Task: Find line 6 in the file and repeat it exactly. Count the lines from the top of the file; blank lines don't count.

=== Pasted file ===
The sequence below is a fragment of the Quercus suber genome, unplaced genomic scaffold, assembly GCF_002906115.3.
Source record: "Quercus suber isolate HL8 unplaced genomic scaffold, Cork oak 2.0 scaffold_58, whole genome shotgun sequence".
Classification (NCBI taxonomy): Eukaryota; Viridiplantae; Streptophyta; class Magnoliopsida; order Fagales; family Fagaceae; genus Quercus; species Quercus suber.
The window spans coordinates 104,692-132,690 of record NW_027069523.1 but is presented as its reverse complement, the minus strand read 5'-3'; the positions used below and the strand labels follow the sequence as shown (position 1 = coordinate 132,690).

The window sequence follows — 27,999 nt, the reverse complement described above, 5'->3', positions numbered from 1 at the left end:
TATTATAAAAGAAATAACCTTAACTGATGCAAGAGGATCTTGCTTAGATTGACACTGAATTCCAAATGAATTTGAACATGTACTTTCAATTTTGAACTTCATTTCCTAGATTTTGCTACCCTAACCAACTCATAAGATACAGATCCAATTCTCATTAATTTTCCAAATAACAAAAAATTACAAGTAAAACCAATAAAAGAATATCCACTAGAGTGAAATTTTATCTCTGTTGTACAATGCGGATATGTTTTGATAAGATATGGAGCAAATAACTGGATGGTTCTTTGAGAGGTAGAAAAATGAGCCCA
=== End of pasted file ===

TATTATAAAAGAAATAACCTTAACTGATGCAAGAGGATCTTGCTTAGATTGACACTGAATTCCAAATGAATTTGAACATGTACTTTCAATTTTGAACTTCATTTCCTAGATTTTGCTACCCTAACCAACTCATAAGATACAGATCCAATTCTCATTAATTTTCCAAATAACAAAAAATTACAAGTAAAACCAATAAAAGAATATCCACTAGAGTGAAATTTTATCTCTGTTGTACAATGCGGATATGTTTTGATAAGATATGGAGCAAATAACTGGATGGTTCTTTGAGAGGTAGAAAAATGAGCCCA